“The question of the ABS-CBN franchise is really about the [alleged] violations [based on] investigation[s] in the House of Representatives [in 2020]… So long those are attended to and those are resolved, there’s no reason actually for the Committee of Franchises in the House to deny them of a franchise,” he said during an interview last month.
Meanwhile, the Marcos Jr administration has also scaled back his predecessor’s aggressive anti-communist campaign as well as its extrajudicial killing-plagued drug war. The new Filipino president has openly the conduct of Duterte’s drug war and spoken in favor of a more rules-based and rehabilitation-centered approach.
“The war on drugs will continue but we have to do it in a different way… We are looking more for the upstream, upstream of the problem, the prevention,” Marcos said in an interview last month, emphasizing a more preventative and humane approach .
“In fact, right now, we are trying to formulate how, what is the latest and what’s the best way for the rehabilitation,” the Philippine president added.
Early on, new Department of Interior and Local Government Secretary Benhur Abalos promised greater accountability amid accusations of widespread extrajudicial killings under Duterte’s drug war.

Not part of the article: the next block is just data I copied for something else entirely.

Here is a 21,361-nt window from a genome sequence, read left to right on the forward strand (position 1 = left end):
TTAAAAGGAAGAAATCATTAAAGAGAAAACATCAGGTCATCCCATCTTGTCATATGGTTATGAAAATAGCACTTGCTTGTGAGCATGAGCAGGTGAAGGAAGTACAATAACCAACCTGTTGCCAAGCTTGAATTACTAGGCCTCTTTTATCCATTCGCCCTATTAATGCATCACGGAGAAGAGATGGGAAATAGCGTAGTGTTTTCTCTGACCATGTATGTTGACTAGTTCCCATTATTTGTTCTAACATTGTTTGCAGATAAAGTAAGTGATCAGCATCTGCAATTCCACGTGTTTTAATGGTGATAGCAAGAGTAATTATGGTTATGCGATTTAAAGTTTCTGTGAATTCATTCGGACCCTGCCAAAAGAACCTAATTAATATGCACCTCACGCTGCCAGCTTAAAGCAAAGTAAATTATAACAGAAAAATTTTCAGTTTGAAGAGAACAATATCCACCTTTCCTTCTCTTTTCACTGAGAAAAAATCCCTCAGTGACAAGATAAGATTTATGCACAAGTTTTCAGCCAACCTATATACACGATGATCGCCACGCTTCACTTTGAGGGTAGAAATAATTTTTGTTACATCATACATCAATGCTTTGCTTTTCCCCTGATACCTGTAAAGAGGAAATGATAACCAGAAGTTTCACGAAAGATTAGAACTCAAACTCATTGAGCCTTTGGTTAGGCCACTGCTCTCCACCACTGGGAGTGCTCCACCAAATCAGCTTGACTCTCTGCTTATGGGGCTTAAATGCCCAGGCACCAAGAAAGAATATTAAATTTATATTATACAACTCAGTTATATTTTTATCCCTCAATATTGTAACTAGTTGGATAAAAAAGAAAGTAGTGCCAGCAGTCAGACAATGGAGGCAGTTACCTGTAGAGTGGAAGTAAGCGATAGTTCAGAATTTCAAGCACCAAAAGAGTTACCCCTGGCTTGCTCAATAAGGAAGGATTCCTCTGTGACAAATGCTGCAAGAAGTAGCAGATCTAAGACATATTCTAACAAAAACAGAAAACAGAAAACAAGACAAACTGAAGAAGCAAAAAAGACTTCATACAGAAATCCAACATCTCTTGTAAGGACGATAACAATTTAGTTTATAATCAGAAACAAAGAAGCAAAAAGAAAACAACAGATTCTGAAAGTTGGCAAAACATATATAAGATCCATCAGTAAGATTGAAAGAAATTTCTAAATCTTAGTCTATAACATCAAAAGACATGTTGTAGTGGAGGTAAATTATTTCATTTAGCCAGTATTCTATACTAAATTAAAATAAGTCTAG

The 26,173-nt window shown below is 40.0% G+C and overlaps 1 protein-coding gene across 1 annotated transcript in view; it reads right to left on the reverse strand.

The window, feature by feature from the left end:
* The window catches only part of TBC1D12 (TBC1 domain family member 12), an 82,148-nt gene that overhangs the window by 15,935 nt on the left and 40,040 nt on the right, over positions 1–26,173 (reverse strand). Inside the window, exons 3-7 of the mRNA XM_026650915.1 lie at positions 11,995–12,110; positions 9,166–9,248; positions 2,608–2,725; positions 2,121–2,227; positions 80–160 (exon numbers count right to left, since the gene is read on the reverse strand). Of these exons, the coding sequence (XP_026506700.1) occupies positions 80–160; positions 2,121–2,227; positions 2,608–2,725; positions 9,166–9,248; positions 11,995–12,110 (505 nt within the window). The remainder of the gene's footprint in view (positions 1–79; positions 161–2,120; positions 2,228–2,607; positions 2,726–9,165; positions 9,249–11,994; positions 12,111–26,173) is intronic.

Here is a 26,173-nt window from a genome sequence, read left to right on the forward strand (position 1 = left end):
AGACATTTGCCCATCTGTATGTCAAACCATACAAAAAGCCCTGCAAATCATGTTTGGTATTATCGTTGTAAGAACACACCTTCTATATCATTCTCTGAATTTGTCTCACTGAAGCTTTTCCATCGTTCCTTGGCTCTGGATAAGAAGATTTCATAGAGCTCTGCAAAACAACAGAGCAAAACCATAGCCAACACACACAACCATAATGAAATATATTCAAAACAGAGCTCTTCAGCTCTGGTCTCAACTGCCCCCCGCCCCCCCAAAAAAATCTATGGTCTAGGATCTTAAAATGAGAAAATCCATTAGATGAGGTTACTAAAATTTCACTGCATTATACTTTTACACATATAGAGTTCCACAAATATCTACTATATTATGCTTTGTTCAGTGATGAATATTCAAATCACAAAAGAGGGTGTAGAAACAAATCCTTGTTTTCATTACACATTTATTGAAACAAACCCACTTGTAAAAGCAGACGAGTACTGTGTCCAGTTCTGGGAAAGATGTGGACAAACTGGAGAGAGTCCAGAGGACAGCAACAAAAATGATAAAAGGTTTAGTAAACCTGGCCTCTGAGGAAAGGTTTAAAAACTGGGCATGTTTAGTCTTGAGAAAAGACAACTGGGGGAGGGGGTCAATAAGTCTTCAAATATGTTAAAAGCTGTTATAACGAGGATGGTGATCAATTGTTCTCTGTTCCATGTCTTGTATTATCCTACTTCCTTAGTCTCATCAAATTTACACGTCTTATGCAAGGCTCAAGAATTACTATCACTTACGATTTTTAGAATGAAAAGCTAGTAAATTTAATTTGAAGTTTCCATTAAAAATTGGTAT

“I will make sure [rogue police officers] will be stripped of their posts. I will make sure of that through the due process of the law,” Abalos said.
“Let’s just make sure that they really are the bad ones. Do not use the agency just to destroy people,” he added, emphasizing a more comprehensive approach that “cut[s] the root of the tree: unemployment, education, family.”
Marcos Jr’s policy reboot hasn’t sat well with the former president, who has effectively come out of his short-lived political retirement and is positioning his own PDP-Laban party for an eventual return to power.
“Look, I’m now 77 years old. The right time to retire. I have lots of weapons, but I will still help PDP-Laban. I can still campaign. Let’s prepare for the next election. I commit to campaign for our candidates,” Duterte said during a speech before the former ruling party earlier this year.
Now actively leading a major party, with an eye on the succeeding elections, including his daughter’s likely run for the top office, Duterte has also positioned himself as a potential opposition to the incumbent amid growing policy rifts.
“For me, even if creating any friction [with the incumbent] is not the interest of the public now…the President [Marcos Jr.] can be very sure that in the coming days we will ‘fiscalize.’ If we see anything wrong, we will raise our voice, because that is the essence of our presence here, ”Duterte gently warned, underscoring his commitment to ‘scrutinize and even oppose his successor if deemed necessary.
Follow Richard Javad Heydarian on Twitter at @Richeydarian